Being nice, for one California woman, started with being fed up. One day in 2005, Debbie Tenzer sat with several friends, bemoaning all of the bad news out there: global warming, dissatisfaction with the government, the war in Iraq and crime in Los Angeles, among other things.
“My longtime friends and I were arguing, practically name-calling,” Ms. Tenzer says. “But I left that lunch realizing two things: Something is wrong when friends can’t talk to each other and … we can’t solve the big problems, but we can do something.”
From there, a movement was born. Ms. Tenzer decided she would do one nice thing for someone each Monday, such as feeding a parking meter or taking a cup of coffee to the school crossing guard.
“The biggest problems were not the biggest problems,” Ms. Tenzer says. “The biggest problem was feeling powerless.”
She spread the word — both of her mission and that the actions were making her feel better — to 60 friends. Now there are “nice-a-holics” in 91 countries, and Ms. Tenzer’s Web site, www.doonenicething.com, gets 1 million hits a month. A book, “Do One Nice Thing: Little Things You Can Do to Make the World a Whole Lot Nicer,” was published this spring.
Ms. Tenzer, who has turned the niceness movement into a full-time job, says she is “a kindness detective.” Thousands of people send her ideas, and she looks for people who need help. She has drawn attention to such grass-roots movements as Kid Flicks, which sends used DVDs to children’s hospitals, and blankets.com, which sends blankets to children in Iraq.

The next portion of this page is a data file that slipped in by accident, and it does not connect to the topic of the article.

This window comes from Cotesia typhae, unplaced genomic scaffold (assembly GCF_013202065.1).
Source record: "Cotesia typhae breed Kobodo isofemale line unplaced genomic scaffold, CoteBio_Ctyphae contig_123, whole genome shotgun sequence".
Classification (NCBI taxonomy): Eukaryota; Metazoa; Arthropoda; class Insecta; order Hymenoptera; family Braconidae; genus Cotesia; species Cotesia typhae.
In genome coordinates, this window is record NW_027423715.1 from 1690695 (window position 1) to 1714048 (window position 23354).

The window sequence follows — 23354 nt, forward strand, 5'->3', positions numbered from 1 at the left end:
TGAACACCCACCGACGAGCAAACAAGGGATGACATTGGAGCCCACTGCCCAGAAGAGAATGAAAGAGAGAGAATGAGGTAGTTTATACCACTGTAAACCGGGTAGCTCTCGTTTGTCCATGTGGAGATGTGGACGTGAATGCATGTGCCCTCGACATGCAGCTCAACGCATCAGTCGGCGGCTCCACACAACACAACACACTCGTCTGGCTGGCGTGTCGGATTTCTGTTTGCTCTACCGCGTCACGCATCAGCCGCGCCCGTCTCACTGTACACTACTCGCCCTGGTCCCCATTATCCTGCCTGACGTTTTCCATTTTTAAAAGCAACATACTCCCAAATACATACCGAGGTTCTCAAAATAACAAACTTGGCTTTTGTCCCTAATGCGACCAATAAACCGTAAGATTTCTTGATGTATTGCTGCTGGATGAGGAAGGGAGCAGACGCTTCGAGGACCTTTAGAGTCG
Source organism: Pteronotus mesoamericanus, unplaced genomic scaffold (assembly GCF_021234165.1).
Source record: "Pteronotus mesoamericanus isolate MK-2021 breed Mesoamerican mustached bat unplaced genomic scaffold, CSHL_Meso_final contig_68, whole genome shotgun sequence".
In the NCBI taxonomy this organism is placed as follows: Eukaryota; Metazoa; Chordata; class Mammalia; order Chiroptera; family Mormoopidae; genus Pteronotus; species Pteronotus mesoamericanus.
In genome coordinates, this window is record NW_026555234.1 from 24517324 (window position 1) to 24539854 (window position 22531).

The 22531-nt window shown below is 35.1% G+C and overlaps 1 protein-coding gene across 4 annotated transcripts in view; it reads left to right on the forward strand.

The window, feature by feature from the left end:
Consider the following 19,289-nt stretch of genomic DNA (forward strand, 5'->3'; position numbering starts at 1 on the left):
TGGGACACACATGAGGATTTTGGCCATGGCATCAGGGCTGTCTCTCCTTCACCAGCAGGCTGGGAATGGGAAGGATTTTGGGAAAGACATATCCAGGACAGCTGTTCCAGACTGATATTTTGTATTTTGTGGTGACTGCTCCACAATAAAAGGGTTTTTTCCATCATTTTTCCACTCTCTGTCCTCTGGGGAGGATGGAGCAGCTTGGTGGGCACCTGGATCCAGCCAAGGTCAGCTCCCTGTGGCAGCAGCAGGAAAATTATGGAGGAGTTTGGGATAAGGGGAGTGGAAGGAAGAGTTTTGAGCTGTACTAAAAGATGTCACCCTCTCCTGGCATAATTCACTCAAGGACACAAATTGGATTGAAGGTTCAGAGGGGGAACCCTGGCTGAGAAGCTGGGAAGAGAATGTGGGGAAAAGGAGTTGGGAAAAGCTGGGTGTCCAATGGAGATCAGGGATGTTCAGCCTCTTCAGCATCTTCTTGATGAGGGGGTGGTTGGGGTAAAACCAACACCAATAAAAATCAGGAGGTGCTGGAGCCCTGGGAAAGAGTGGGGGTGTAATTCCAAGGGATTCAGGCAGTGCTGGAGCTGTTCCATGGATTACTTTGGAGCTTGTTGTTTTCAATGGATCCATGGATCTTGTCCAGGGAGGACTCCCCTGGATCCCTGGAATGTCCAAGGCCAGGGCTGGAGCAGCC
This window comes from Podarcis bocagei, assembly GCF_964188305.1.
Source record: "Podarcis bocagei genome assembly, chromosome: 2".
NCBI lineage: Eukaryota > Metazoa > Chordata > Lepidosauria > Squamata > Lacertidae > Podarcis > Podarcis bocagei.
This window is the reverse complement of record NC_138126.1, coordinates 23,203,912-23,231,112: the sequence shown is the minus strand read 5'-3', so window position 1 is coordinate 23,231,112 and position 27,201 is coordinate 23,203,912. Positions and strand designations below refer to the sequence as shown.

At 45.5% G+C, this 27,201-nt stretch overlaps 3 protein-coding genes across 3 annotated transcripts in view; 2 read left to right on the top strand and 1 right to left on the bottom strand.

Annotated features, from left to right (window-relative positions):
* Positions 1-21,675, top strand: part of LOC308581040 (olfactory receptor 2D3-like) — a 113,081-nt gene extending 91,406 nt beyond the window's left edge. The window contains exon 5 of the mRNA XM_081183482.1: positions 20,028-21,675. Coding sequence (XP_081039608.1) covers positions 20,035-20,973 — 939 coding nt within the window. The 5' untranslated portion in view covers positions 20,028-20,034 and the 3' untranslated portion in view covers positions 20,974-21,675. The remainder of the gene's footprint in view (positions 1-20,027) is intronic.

Ms. Tenzer received an e-mail from Army Maj. Walter Woodring in December 2007. Maj. Woodring was requesting gifts and donations for schoolchildren in Afghanistan.
“These kids have absolutely nothing, and when we give them a notebook or pencil, it is the only school item they have,” Maj. Woodring wrote. Do One Nice Thing spread this request, and since then, groups nationwide have combined to ship more than 75 tons of school supplies to the Middle East.
The school-supply program is now run by Maj. Sean Gustafson, stationed in Iraq.
“This is a way we can show these folks that we don’t hate them, that we recognize we are all in this together, and that educated children are our only true hope for the future,” Maj. Gustafson recently wrote in an e-mail to Ms. Tenzer. “School is out here till the end of August, but we’re stockpiling all the school supplies till then, and we’re gonna make a lot of Iraqi school kids very happy.”
In fact, supporting soldiers has become a big part of what Do One Nice Thing does. Hundreds of visitors to the Web site write in just to say “thanks” to servicemen. Do onenicething.com also points visitors to www.lets saythanks.com, where people can leave messages of gratitude for soldiers, to www.anysoldier. com, where they can find out how to send gifts, or Operation Gratitude, www. opgratitude.com, which will ship new DVDs and CDs to soldiers overseas.
Ms. Tenzer says the best ways to do nice things don’t involve much time or money. Some of the best ways to be nice are small.
“We are all so incredibly busy,” Ms. Tenzer says. “Most of us don’t want to add one more thing to have to do. I actually think people want to help others. But they also want to know it has to be easy.”
Some small things that can have a big impact: Give a compliment when you get good service (“The managers hear so many complaints, they will be thrilled to hear something positive,” Ms. Tenzer says); leave a snack for your letter carrier; pay for the person behind you in line for coffee or at a toll booth.
Summer is a great time for kids to practice doing one nice thing, too, Ms. Tenzer says.
“Have them clean out their DVDs and movies and donate them to sick kids,” she says. “You can give them a bag and tell them to go through their closet and their toys. There are places who would be happy to receive items they are no longer using.
“The core message is that in spite of everything that is going on in the world, you can make it better. You don’t need a lot of time or a lot of money.”